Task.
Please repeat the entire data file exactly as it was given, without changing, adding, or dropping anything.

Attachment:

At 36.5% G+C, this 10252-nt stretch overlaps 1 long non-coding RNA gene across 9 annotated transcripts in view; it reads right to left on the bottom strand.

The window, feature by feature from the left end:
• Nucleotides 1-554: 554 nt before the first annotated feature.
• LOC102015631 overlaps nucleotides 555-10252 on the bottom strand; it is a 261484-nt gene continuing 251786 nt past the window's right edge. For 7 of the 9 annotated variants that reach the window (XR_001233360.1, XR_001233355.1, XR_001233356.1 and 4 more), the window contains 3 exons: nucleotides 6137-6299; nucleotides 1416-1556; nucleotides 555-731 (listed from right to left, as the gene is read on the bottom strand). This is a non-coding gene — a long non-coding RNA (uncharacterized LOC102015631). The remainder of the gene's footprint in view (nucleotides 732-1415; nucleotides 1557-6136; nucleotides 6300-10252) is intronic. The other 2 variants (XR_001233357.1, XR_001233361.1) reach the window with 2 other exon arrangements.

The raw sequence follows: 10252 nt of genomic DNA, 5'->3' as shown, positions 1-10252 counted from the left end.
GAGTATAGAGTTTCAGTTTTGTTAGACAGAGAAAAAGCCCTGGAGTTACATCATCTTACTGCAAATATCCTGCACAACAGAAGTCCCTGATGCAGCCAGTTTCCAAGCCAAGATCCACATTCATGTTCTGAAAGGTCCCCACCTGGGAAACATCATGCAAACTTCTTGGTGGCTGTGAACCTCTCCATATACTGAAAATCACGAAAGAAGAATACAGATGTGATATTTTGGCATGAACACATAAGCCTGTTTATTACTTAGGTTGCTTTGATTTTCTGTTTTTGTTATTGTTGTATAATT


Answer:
At 36.5% G+C, this 10252-nt stretch overlaps 1 long non-coding RNA gene across 9 annotated transcripts in view; it reads right to left on the bottom strand.

The window, feature by feature from the left end:
• Nucleotides 1-554: 554 nt before the first annotated feature.
• LOC102015631 overlaps nucleotides 555-10252 on the bottom strand; it is a 261484-nt gene continuing 251786 nt past the window's right edge. For 7 of the 9 annotated variants that reach the window (XR_001233360.1, XR_001233355.1, XR_001233356.1 and 4 more), the window contains 3 exons: nucleotides 6137-6299; nucleotides 1416-1556; nucleotides 555-731 (listed from right to left, as the gene is read on the bottom strand). This is a non-coding gene — a long non-coding RNA (uncharacterized LOC102015631). The remainder of the gene's footprint in view (nucleotides 732-1415; nucleotides 1557-6136; nucleotides 6300-10252) is intronic. The other 2 variants (XR_001233357.1, XR_001233361.1) reach the window with 2 other exon arrangements.

The raw sequence follows: 10252 nt of genomic DNA, 5'->3' as shown, positions 1-10252 counted from the left end.
GAGTATAGAGTTTCAGTTTTGTTAGACAGAGAAAAAGCCCTGGAGTTACATCATCTTACTGCAAATATCCTGCACAACAGAAGTCCCTGATGCAGCCAGTTTCCAAGCCAAGATCCACATTCATGTTCTGAAAGGTCCCCACCTGGGAAACATCATGCAAACTTCTTGGTGGCTGTGAACCTCTCCATATACTGAAAATCACGAAAGAAGAATACAGATGTGATATTTTGGCATGAACACATAAGCCTGTTTATTACTTAGGTTGCTTTGATTTTCTGTTTTTGTTATTGTTGTATAATT